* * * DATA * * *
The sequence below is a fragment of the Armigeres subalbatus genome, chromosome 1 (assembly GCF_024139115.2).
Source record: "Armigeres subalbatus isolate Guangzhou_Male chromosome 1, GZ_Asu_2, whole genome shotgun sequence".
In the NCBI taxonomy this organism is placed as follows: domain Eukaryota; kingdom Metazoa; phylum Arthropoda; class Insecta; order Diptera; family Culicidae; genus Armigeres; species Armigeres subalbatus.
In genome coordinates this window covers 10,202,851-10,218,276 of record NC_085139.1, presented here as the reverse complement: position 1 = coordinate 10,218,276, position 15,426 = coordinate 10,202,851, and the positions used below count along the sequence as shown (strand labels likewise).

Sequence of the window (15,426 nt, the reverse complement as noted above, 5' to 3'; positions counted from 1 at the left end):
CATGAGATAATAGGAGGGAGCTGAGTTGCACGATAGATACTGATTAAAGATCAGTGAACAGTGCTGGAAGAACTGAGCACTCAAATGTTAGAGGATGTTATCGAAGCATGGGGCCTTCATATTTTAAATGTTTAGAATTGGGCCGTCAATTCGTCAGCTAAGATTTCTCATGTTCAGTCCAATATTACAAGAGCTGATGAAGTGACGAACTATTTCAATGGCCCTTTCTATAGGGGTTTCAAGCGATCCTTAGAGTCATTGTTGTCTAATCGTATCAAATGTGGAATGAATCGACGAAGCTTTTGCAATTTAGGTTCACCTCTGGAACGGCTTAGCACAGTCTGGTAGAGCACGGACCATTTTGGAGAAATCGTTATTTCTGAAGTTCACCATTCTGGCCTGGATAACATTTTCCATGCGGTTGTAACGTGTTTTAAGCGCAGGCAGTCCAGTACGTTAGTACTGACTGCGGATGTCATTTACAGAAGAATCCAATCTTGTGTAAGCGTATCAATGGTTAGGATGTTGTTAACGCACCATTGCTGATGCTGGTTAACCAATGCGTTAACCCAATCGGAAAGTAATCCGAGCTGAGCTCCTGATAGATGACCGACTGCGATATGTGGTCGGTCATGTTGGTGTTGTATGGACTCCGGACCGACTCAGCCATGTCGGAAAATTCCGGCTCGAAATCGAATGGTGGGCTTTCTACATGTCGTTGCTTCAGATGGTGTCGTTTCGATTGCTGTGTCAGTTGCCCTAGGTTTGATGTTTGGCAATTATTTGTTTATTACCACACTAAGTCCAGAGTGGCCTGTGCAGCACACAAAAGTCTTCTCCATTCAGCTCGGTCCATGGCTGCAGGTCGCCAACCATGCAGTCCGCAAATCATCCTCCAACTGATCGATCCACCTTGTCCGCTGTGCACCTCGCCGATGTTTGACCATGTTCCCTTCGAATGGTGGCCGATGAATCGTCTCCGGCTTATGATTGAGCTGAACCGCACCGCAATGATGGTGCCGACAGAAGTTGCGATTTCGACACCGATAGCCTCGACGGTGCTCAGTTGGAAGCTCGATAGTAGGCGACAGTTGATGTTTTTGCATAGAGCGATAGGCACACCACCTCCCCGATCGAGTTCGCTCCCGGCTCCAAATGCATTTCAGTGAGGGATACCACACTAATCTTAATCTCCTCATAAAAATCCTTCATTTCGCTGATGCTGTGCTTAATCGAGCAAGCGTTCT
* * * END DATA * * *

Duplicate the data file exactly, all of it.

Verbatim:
The sequence below is a fragment of the Armigeres subalbatus genome, chromosome 1 (assembly GCF_024139115.2).
Source record: "Armigeres subalbatus isolate Guangzhou_Male chromosome 1, GZ_Asu_2, whole genome shotgun sequence".
In the NCBI taxonomy this organism is placed as follows: domain Eukaryota; kingdom Metazoa; phylum Arthropoda; class Insecta; order Diptera; family Culicidae; genus Armigeres; species Armigeres subalbatus.
In genome coordinates this window covers 10,202,851-10,218,276 of record NC_085139.1, presented here as the reverse complement: position 1 = coordinate 10,218,276, position 15,426 = coordinate 10,202,851, and the positions used below count along the sequence as shown (strand labels likewise).

Sequence of the window (15,426 nt, the reverse complement as noted above, 5' to 3'; positions counted from 1 at the left end):
CATGAGATAATAGGAGGGAGCTGAGTTGCACGATAGATACTGATTAAAGATCAGTGAACAGTGCTGGAAGAACTGAGCACTCAAATGTTAGAGGATGTTATCGAAGCATGGGGCCTTCATATTTTAAATGTTTAGAATTGGGCCGTCAATTCGTCAGCTAAGATTTCTCATGTTCAGTCCAATATTACAAGAGCTGATGAAGTGACGAACTATTTCAATGGCCCTTTCTATAGGGGTTTCAAGCGATCCTTAGAGTCATTGTTGTCTAATCGTATCAAATGTGGAATGAATCGACGAAGCTTTTGCAATTTAGGTTCACCTCTGGAACGGCTTAGCACAGTCTGGTAGAGCACGGACCATTTTGGAGAAATCGTTATTTCTGAAGTTCACCATTCTGGCCTGGATAACATTTTCCATGCGGTTGTAACGTGTTTTAAGCGCAGGCAGTCCAGTACGTTAGTACTGACTGCGGATGTCATTTACAGAAGAATCCAATCTTGTGTAAGCGTATCAATGGTTAGGATGTTGTTAACGCACCATTGCTGATGCTGGTTAACCAATGCGTTAACCCAATCGGAAAGTAATCCGAGCTGAGCTCCTGATAGATGACCGACTGCGATATGTGGTCGGTCATGTTGGTGTTGTATGGACTCCGGACCGACTCAGCCATGTCGGAAAATTCCGGCTCGAAATCGAATGGTGGGCTTTCTACATGTCGTTGCTTCAGATGGTGTCGTTTCGATTGCTGTGTCAGTTGCCCTAGGTTTGATGTTTGGCAATTATTTGTTTATTACCACACTAAGTCCAGAGTGGCCTGTGCAGCACACAAAAGTCTTCTCCATTCAGCTCGGTCCATGGCTGCAGGTCGCCAACCATGCAGTCCGCAAATCATCCTCCAACTGATCGATCCACCTTGTCCGCTGTGCACCTCGCCGATGTTTGACCATGTTCCCTTCGAATGGTGGCCGATGAATCGTCTCCGGCTTATGATTGAGCTGAACCGCACCGCAATGATGGTGCCGACAGAAGTTGCGATTTCGACACCGATAGCCTCGACGGTGCTCAGTTGGAAGCTCGATAGTAGGCGACAGTTGATGTTTTTGCATAGAGCGATAGGCACACCACCTCCCCGATCGAGTTCGCTCCCGGCTCCAAATGCATTTCAGTGAGGGATACCACACTAATCTTAATCTCCTCATAAAAATCCTTCATTTCGCTGATGCTGTGCTTAATCGAGCAAGCGTTCT